Money

What Is Venmo — And Is It Safe?

The other day, I was on the phone with my mom trying to figure out how I could transfer money to her. My first thought was Venmo, the mobile app I use on a regular basis. Whether I’m splitting the check at brunch with friends or getting my monthly rent payment to my roommate, it comes in handy often. My mom, on the other hand, was reluctant — how could it really be free? How does the company make money without fees? And is it safe?

I’ll be honest, I didn’t have any answers for her at the time. Over the past few years, it just became second nature to use Venmo without thinking too much about the company behind it.  After hearing her concerns, I realized I should probably do some digging. 

First off, there are some fees attached to certain money transfers. If you choose to use your credit card to make payments rather than a debit card or straight from your bank account, there is a three percent fee. However, that money doesn’t go back to Venmo — it originates from the credit card companies. 

So how does Venmo earn any money to help people pass their cash around? Investopedia explains that they place more fees on merchants, not users. Around two million companies, like Uber Eats, have a “smart payment” button within their own apps that use Venmo to complete transactions. Again, those companies pay the fee to use Venmo, not the user.

As for fees that do affect users, Instant Transfer, a newer app addition that allows you to choose a quicker money transfer (they usually take a few days), will charge anywhere between 25 cents to $10. If you don’t mind waiting, though, the standard (non-credit card) transfer is still totally free.

Now, perhaps the most important question: How safe is Venmo? Attaching your money to a third party can always come with risks, of course. The official website explains how the company uses encryption to protect users’ data and personal information. Just like Facebook and other tech-based companies, there have been a few cases of hacking and breaches that cost users big money. That’s not to say you can’t trust it, though. You just have to be careful about who you’re sending money to. You can also set up a PIN or Touch ID within the app that can help prevent anyone else from hacking in and attempting to transfer money out of your pocket.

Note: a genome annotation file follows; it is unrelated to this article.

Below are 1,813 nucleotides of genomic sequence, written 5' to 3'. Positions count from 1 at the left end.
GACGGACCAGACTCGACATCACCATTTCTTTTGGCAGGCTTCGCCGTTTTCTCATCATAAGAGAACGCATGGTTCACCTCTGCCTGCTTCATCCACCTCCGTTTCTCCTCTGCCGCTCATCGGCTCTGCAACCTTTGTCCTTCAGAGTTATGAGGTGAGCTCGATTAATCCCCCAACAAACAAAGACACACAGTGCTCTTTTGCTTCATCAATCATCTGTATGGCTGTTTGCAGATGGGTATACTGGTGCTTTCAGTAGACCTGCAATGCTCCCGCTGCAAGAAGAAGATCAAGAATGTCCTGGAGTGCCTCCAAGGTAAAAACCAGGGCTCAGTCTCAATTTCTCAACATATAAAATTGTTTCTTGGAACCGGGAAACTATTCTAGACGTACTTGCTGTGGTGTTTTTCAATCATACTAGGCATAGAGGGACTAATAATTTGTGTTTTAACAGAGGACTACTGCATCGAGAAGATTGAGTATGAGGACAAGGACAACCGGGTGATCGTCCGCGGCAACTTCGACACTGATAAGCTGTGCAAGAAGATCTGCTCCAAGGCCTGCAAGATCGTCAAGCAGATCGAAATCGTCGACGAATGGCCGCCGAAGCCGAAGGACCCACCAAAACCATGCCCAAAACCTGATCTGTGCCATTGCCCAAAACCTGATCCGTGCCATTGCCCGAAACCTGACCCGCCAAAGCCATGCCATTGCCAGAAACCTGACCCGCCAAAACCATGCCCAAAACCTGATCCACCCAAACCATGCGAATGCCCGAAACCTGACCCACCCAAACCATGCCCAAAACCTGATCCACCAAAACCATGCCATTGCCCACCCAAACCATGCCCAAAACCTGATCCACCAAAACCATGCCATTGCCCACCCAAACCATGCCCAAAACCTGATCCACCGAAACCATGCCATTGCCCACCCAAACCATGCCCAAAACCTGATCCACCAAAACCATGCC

And although the credit card fee might be a bummer, if you are really worried about getting hacked the money experts from the Balance say it’s the safest way to transfer funds on the app. Most credit card companies are more likely to refund you any time there’s a mistake or scam, unlike the app itself. Once your money has been transferred, it’s out of Venmo’s hands, but a credit card company has more resources to track your money down.

As someone who’s been using the app for quite some time, I’ve never personally experienced any issues with my money. If you’re still not convinced (like my stubborn mom), there’s nothing wrong with sticking to a classic wire transfer or good old cash! 

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